What hath proceeded worthy note to-day.

Bru. I will do so.- But look you, Caffius,
The angry spot doth * glow on Cæfar's brow,
And all the reft look like a chidden train :
Calphurnia's cheek is pale; and Cicero
Looks with such ferret and such fiery eyes,
As we have seen him in the capitol
Being croft in conference by some senators.

IR. But for Bolb.

The fo's, beje for fuck,

* The three laft fo's and R.'s octavo, blow for glow. y R. P. and H. read wirb for by.


Caf. Casca will tell us what the matter is.
Caf. ? Antonio.
Ant. Cæfar.
Cæs. Let me have men about me that are fat,

[To Ant. apart. Sleek-headed men, and such as sleep o' nights : b Yond Carus has a lean and hungry look, He thinks too much; such men are dangerous.

Ant. Fear him not, Cæfar, he's not dangerous;
He is a noble Roman, and well given.

Caf. Would he were fatter! but I fear him not;
Yet if my name were liable to fear,
I do not know the man I should avoid,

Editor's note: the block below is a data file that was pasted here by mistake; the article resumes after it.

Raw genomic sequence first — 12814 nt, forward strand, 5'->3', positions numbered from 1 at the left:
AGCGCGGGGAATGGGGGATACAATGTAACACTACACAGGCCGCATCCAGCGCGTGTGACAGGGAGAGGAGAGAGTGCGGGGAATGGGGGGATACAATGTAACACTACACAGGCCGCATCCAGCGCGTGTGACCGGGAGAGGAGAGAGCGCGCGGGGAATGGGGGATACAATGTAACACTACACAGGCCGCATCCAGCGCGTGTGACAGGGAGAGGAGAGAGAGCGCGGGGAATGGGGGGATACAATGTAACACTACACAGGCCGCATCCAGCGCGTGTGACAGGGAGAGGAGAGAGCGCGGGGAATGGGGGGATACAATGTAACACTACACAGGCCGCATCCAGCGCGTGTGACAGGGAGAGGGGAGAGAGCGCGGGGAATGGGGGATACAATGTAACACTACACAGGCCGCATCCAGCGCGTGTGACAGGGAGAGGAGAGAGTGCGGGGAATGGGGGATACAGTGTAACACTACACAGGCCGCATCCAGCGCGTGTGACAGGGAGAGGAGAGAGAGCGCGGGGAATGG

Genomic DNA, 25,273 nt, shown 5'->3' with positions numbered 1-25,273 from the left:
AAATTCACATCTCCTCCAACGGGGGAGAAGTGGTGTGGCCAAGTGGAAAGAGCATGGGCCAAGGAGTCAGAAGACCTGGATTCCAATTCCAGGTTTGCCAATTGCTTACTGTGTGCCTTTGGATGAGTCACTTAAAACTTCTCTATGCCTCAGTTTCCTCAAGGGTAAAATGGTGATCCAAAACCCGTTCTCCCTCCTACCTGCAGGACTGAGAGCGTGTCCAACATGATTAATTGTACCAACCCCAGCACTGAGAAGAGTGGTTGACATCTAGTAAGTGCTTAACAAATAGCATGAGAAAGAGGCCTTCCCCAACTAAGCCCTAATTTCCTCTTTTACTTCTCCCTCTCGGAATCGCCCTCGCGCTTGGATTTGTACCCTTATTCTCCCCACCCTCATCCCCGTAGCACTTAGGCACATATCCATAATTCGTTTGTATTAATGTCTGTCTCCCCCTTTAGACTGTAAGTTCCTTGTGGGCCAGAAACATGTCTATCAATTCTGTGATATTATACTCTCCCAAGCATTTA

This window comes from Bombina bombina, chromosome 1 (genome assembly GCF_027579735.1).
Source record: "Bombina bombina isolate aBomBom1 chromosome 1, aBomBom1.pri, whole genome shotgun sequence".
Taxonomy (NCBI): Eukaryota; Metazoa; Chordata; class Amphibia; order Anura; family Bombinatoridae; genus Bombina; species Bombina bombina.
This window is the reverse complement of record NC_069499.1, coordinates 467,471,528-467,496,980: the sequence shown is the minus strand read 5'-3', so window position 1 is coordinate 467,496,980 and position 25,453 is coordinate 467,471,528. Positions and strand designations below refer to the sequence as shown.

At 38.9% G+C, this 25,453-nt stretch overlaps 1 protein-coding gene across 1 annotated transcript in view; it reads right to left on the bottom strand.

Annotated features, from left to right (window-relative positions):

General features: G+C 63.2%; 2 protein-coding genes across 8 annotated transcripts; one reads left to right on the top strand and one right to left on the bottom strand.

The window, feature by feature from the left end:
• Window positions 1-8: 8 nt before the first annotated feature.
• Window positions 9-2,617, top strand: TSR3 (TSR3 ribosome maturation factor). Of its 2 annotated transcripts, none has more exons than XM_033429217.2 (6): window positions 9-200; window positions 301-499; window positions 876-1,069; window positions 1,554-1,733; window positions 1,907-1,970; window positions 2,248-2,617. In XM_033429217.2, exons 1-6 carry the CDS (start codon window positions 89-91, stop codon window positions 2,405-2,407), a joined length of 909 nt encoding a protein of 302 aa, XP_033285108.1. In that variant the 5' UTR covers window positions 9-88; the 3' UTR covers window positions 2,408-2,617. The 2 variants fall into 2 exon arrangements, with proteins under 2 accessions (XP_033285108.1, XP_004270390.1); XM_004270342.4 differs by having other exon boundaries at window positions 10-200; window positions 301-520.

So soon as that spare Caffius. He reads much;
He is a great observer, and he looks
Quite through the deeds of men. He loves no plays
As thou doft, Antony; he hears no music;
Seldon he smiles; and smiles in such a fort,
As if he mock'd himself, and scorn'd his fpirit
That could be mov'd to smile at any thing.
Such men as he be never at heart's ease,
d Whiles they behold a greater than themselves ;
And therefore are they very dangerous.
I rather tell thee what is to be fear'd,
Than what I fear; for always I am Cæfar.
Come on my right hand, for this car is deaf,
And tell me truly, what thou think'st of him.

[. Exeunt Cæsar and his Train.

z P. T. II. W. and y. Antonius for Antonio.

a This direction first put in by Y. ic. Yon.

c The last f. m for birx.
d So the fo's and C; the rest, Whilf.
e Thc fo's, Sennit. Exeunt, &c.


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Caft. You pulld me by the cloak; would you speak wick

me ?

Bru. Ay, Casia; tell us what hath chanc'd to-day,
That Cæfar looks so sad.

Casc. Why, you were with him, were you not ?
Bru. I should not then ask Casca what had charc'd.

. Why, there was a crown offer'd him; and being offer'd him, he put it by with the back of his hand, thus; and then the people fell a shouting.